Thriving Starts on the Inside

Peter BensonSeptember 14, 2018Competition and AchievementPerSpectives

I love watching shows like American Idol. It is not the competition or the judging that appeals to me. It’s the passion and joy I see when people are in the moment and expressing their gift.

Remember 19-year-old Joshua Allen, winner of last season’s So You Think You Can Dance? He captured the hearts of tens of millions of viewers that voted him their favorite. Of course, a big reason is that he can actually dance—he’s talented and versatile, especially in hip-hop style. But I think he touches us because, coming out of an environment of disadvantage, he knows his special gift and despite the odds, puts his gift into the world. Each of us wants that same passion in our life, that same internal fire that gives us purpose and hope.

I call this internal fire the human spark. A person’s spark is an interest or talent that unleashes one’s energy, providing moments of joy that come from expressing one’s true essence. A spark comes from inside of us. It is the thing about us that is by its very nature good, beautiful, and useful to the world.

The idea of spark is very much like the idea of spirit. The word spirit comes from Latin and means “my breath, put into the world with vigor and courage.” Your breath, your essence, your spark.

Each of us—young or old or in between—has a spark. Some of you have several. A big question in our lives is whether our spark is burning brightly or if it’s a barely visible ember at the risk of being snuffed out. Some people know this spark from an early age. I have a six-year-old grandson. On a quiet summer afternoon he uttered something that is hugely profound. In his words: “You know what? I am an artist. I don’t know if that will be my job someday, but I am an artist.” Think about the two words “I am.” For my grandson, the “I am” statement is artist. It is in his blood, in his bones. It is his breath. It is who he is and who he will be. This spark, hopefully, will inform everything he does in life. If the spark shines, he will be happy, engaged, and committed to life. If it gets snuffed out, life becomes a burden.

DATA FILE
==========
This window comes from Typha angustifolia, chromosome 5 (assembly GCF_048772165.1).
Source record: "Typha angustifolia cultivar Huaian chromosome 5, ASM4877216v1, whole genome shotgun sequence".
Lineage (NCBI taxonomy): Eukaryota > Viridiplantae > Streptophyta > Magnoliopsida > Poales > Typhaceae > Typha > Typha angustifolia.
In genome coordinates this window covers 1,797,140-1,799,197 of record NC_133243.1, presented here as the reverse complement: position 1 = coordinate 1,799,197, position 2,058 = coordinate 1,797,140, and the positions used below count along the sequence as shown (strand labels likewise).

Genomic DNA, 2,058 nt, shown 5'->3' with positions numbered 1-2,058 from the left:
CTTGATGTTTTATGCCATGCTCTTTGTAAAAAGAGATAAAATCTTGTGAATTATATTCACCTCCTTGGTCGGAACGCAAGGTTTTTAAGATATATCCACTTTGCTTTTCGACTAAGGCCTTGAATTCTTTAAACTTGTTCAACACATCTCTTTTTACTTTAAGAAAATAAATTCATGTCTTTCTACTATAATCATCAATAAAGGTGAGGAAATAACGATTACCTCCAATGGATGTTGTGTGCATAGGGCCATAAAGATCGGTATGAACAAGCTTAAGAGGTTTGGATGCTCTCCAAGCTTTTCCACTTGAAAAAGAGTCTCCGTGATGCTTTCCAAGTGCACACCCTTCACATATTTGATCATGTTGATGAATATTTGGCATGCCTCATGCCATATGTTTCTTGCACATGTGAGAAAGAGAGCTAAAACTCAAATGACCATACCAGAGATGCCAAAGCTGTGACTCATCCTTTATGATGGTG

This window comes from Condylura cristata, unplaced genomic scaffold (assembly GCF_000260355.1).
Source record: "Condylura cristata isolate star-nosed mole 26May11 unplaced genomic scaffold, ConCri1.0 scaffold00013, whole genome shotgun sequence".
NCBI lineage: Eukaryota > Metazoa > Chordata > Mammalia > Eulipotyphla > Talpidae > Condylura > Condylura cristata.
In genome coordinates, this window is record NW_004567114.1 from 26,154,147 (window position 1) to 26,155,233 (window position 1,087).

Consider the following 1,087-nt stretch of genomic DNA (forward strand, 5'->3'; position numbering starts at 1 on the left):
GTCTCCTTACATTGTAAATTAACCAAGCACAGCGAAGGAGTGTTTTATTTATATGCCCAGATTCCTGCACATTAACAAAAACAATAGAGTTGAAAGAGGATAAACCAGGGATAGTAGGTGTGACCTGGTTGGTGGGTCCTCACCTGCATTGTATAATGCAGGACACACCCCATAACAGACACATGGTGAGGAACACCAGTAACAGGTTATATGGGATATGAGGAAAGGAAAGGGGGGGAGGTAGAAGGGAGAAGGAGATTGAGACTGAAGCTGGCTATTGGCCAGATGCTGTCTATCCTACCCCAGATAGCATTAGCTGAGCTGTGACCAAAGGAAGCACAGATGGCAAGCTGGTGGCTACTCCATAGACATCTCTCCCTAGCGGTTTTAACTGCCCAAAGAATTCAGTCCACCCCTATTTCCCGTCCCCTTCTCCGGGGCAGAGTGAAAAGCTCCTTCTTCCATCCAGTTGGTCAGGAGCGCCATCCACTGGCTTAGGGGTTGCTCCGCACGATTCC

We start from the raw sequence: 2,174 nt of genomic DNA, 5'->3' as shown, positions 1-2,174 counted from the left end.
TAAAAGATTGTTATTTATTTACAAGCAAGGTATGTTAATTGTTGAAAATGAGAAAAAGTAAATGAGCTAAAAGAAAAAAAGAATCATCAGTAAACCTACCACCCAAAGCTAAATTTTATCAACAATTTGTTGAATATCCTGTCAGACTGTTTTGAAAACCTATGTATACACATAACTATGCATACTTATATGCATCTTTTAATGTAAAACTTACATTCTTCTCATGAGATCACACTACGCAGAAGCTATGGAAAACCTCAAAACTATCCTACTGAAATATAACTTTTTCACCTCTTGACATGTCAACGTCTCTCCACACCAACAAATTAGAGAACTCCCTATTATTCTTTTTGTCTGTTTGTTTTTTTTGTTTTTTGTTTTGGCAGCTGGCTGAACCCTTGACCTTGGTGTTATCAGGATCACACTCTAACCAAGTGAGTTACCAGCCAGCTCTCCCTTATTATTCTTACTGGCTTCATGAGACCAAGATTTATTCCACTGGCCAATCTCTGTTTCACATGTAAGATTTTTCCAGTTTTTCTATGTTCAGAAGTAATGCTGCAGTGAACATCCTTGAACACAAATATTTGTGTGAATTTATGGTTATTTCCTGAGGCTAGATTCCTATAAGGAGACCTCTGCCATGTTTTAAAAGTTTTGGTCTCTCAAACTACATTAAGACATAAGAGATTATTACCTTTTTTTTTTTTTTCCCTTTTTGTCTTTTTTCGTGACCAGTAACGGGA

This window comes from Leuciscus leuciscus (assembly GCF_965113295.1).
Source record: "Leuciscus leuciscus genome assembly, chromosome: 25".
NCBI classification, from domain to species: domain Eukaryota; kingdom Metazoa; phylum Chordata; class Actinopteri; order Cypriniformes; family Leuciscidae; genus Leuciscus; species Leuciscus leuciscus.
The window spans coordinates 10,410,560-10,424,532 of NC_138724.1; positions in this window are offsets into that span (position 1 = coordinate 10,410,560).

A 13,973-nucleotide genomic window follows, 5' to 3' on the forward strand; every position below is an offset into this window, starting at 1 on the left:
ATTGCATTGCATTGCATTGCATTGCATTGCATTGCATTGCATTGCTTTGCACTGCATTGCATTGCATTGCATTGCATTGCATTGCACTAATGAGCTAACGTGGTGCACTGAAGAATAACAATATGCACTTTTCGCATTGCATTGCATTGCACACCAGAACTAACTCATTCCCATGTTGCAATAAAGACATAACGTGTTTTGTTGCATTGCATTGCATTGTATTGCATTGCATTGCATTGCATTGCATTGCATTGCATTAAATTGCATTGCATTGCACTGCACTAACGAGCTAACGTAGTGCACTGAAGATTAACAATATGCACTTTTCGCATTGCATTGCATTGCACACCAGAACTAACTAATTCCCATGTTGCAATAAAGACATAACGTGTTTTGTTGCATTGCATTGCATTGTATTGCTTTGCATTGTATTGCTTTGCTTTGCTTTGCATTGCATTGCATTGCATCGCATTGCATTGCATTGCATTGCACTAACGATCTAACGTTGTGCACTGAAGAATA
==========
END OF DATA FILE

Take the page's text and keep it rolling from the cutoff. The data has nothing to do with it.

Most of us, however, discover our spark between the ages of 10 and 20. You know it when you feel it. That is, you know it when you are doing something that makes you feel whole, when time stands still, when just doing it or being it is its own reward. Being great at it or impressing people with it is not the point. Just knowing it, affirming it and putting it into play is the point.

My staff and I at Search Institute have surveyed over 4,000 eleven-to-eighteen-year-olds about this idea of spark. We discovered some amazing things. Every single youth we’ve talked to gets the idea of spark in a heartbeat. All youth care deeply to name their own spark. Two-thirds of youth can name their spark quickly and most of the remaining third can find it with some gentle probing.

We also learned something else. Most youth say no one has ever asked them to discuss their spark. You know what I am talking about. Adults easily see your exterior life—your clothes, hair, posture, body weight, skin—and judge you accordingly. We don’t slow down to see your inner spirit, your spark, your gift. There should be an awakening in the world around this idea: “And you shall know them by their sparks.” If we could make this idea real in our schools and communities, life would get richer for all of us.